"The main part of him was, and is yet, simply inexplicable; much like some among his own designs, a maze of cloudy colour and perverse form, without a clue for the hand or a feature for the eye to lay hold of."—P. 4.
From the effort to comprehend him
"—all mere human patience or comprehension recoils and reels back."
In the complete edition of the Works this "main part" has been relieved of its incomprehensibility once for all, and that most certainly by no greater or higher quality than "mere human patience." But it may not be quite waste of time now to sketch in a very few words an outline of Blake's view of what man truly is, that his conception of "the two contrary states of the human soul" may be indicated correctly, however broadly.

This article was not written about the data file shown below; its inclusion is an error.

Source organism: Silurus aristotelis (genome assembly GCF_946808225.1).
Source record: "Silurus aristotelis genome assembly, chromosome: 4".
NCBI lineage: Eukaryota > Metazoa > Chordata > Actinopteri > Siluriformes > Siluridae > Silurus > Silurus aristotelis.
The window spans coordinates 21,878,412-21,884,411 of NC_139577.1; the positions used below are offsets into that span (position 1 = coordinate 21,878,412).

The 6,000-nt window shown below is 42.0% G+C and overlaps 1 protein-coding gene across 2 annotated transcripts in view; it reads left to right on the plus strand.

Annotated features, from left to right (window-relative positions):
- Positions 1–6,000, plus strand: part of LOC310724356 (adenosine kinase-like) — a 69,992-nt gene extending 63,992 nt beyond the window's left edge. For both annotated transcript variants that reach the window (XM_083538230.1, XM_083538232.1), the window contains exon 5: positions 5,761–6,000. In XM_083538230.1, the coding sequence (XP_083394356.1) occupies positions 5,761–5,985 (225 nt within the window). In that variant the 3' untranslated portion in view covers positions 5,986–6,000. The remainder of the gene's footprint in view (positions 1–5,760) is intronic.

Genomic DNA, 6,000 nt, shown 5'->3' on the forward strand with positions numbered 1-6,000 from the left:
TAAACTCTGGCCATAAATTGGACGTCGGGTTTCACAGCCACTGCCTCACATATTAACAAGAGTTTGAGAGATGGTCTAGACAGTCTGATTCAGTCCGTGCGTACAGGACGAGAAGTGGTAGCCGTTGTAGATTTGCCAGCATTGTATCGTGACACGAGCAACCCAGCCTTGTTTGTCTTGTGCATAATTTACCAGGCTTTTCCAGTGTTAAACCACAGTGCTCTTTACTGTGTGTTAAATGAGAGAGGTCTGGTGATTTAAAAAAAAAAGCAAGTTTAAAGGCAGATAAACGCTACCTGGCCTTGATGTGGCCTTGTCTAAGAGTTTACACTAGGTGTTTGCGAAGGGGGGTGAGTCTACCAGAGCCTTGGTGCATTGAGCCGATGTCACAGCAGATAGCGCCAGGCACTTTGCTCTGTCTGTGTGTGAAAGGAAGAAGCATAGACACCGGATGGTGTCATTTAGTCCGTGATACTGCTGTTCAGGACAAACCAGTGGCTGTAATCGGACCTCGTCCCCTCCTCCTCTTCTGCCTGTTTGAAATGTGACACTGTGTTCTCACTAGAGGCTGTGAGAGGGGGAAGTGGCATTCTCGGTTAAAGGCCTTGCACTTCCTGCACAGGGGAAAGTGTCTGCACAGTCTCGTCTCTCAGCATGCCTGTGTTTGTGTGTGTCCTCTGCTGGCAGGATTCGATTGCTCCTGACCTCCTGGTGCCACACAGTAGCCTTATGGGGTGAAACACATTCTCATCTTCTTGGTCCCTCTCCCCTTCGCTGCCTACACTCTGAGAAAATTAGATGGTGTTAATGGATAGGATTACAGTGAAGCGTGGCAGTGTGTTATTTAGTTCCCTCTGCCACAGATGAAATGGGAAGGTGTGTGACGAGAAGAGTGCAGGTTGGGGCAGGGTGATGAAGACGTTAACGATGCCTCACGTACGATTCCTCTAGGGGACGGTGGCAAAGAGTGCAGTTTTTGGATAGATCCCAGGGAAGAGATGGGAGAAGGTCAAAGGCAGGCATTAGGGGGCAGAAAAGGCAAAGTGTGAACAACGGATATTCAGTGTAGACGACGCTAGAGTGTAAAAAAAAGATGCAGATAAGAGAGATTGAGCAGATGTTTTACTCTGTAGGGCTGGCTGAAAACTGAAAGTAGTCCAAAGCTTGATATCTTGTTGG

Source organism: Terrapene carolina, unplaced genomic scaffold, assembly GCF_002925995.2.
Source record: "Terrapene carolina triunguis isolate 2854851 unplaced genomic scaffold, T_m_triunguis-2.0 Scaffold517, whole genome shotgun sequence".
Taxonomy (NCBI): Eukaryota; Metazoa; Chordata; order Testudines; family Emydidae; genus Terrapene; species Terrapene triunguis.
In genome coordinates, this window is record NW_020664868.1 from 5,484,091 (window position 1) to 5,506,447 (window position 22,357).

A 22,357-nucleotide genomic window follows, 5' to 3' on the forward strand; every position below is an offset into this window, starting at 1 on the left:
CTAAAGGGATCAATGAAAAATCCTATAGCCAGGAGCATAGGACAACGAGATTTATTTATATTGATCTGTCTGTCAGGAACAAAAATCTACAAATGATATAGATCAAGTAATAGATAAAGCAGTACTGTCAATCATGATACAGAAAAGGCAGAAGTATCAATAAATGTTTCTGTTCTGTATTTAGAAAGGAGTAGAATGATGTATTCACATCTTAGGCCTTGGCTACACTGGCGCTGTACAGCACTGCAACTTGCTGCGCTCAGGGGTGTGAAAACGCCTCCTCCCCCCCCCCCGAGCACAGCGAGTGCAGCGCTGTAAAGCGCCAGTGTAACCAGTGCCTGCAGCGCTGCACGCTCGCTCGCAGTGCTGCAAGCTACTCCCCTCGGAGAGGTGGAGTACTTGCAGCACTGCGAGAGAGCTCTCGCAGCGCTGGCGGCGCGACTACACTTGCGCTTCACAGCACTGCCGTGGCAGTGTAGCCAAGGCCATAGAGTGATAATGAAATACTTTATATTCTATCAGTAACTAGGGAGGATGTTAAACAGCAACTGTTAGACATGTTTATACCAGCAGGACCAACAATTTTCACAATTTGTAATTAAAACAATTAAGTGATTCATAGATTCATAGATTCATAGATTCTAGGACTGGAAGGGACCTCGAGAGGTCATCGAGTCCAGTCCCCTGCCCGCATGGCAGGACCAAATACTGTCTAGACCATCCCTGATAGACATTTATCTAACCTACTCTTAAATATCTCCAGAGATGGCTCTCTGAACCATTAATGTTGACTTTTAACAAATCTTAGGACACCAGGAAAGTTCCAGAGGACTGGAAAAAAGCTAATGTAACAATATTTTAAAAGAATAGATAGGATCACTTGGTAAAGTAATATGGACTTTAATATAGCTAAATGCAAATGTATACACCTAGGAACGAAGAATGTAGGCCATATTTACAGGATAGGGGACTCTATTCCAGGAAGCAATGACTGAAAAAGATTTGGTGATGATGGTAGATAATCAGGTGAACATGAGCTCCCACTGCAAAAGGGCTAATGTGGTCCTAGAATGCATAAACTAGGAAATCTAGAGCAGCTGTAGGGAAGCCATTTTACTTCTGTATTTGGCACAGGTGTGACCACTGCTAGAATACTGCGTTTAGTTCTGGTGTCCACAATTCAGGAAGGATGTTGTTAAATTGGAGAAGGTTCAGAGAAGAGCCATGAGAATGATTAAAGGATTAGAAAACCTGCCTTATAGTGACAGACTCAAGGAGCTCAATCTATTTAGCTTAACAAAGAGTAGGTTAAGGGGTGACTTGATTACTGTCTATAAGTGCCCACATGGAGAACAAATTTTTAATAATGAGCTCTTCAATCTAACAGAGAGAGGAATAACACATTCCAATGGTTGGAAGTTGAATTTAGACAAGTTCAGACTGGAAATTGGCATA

We are from eternity, Blake believed, real spirits—so independent of the sequence of Time and Space that the very word from, when used before eternity, is almost a mistake. We have in us a capacity of vitalizing a portion of ourselves, not used before birth, called the Body—actually a phase of mind fathered by Time and mothered by Space, solidified by the Five Senses. It is our danger as well as our delight. Through it our emotions take on an intensity needful for our eternal growth, while our minds are apt to succumb to the deceit of Reason (as we arrogantly call the mere "ratio of the Five Senses") until we "forget eternity." This narrow bodily or restrictive portion of mind will die and be dissipated with our decomposition after death. It is not wanted in eternity. Here Blake spoke with the materialists who consider thought as a function of the brain. But an effect remains. There is a something in us, not our temporary reason or senses. The only part of us now belonging to it is the visionary power of the rare and clairvoyant Imagination. This takes food from the senses and the reason, but is deceived by neither. Though sensual joys and sensuous images and beliefs be "ruddy and sweet to eat," yet it knows that they are the "fruit of deceit"—as the song called the Human Abstract (No. 47) tells us. From the body springs egotism of all kinds, for this is born with the limited personality, and must die with it. Conscience, as a restrainer of this personality, and law and all that belongs to the Fall,—which was a fall from the eternal into the temporal state,—die with the phase of life with which they deal. But emotions, though also temporary, live, by means of their effect in producing sympathy, for sympathy is the apprenticeship through which we go before our pre-natal state regains its power of merging the One in the Everyone. Meantime we suffer, as well as enjoy. Our mortal part is framed in "cruelty" as well as in "deceit." The main business of life is to keep our minds open to imagination and brotherhood while going through the experience whose